The Open University
What we did
Design research
In person research 02

The Open University has been a democratising force for education since 1969. If you’re counting the sheer number of students, the Open University is the largest university in the UK. Over 50 years of delivering high quality distance learning through the medium of the times from analogue television broadcasts and telephone tutorials to digital platforms and innovating for the future.

The Open University’s virtual learning environment has been an established part of their study experience and is key to how students study with them. Its usability is regularly reviewed internally using various methods, but every few years a more in depth review is required utilising the expertise of an independent review. In the now post-COVID era, it was time for the OU to establish if their websites still did what they needed to and to look at how they now sit in a more competitive distance-learning environment.

The Results

Comprehensive usability testing

We did in-depth remote testing sessions with over twenty students across the UK.

Actionable interface insights

We found clear evidence of where potential improvements could be made and provided prioritised recommendations for how the experience could be improved.

A focus on the future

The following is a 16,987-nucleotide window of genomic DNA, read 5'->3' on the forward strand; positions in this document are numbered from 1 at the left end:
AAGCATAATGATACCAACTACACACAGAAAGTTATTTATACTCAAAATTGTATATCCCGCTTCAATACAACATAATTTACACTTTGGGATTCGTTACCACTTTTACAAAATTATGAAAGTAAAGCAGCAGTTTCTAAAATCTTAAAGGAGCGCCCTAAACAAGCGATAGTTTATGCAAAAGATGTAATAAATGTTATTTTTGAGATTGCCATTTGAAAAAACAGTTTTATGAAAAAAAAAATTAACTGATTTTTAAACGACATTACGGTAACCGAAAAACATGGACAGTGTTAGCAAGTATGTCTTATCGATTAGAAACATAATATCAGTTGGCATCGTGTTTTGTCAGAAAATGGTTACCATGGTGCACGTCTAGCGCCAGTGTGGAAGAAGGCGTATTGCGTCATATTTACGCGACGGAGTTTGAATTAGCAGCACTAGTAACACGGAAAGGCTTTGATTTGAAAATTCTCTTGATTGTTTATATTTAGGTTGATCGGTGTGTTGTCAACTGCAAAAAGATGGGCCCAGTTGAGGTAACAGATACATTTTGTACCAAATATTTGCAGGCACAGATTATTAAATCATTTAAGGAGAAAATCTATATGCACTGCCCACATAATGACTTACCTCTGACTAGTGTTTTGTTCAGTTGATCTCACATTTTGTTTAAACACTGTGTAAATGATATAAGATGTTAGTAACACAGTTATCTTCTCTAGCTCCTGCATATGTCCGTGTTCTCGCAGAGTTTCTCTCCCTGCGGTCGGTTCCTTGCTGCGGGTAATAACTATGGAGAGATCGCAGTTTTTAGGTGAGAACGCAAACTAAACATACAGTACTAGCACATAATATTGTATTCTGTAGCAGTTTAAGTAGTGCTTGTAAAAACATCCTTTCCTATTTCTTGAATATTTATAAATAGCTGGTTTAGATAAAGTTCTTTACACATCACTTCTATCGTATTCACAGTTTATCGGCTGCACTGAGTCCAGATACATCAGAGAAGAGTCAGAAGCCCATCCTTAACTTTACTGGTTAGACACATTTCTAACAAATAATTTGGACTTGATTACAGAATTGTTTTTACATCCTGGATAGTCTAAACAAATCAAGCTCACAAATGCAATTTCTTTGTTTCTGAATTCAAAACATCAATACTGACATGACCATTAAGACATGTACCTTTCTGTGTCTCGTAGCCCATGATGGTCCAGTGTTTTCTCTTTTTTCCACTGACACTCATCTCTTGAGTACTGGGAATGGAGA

We ran an in-person focus group to discuss potential future learning opportunities with current students to understand the attitudes and needs around different ways to learn.

The Full Story

How do you know when research will be effective?

We’ve done plenty of research projects here at Clearleft. Sometimes that means we’re heads-down doing the research for days or weeks at a time before reporting back to the client. This project was different. Right from the start, the team at the Open University were eager to get stuck into the testing. We loved this!

Seeing the drive and commitment from the Open University team spurred us on to do our best work. They were initially worried about getting in the way, but we reassured them that it was great to have them so involved. They showed a real respect for our research expertise, while we were bowled over by their domain knowledge. It was an inspiring collaboration!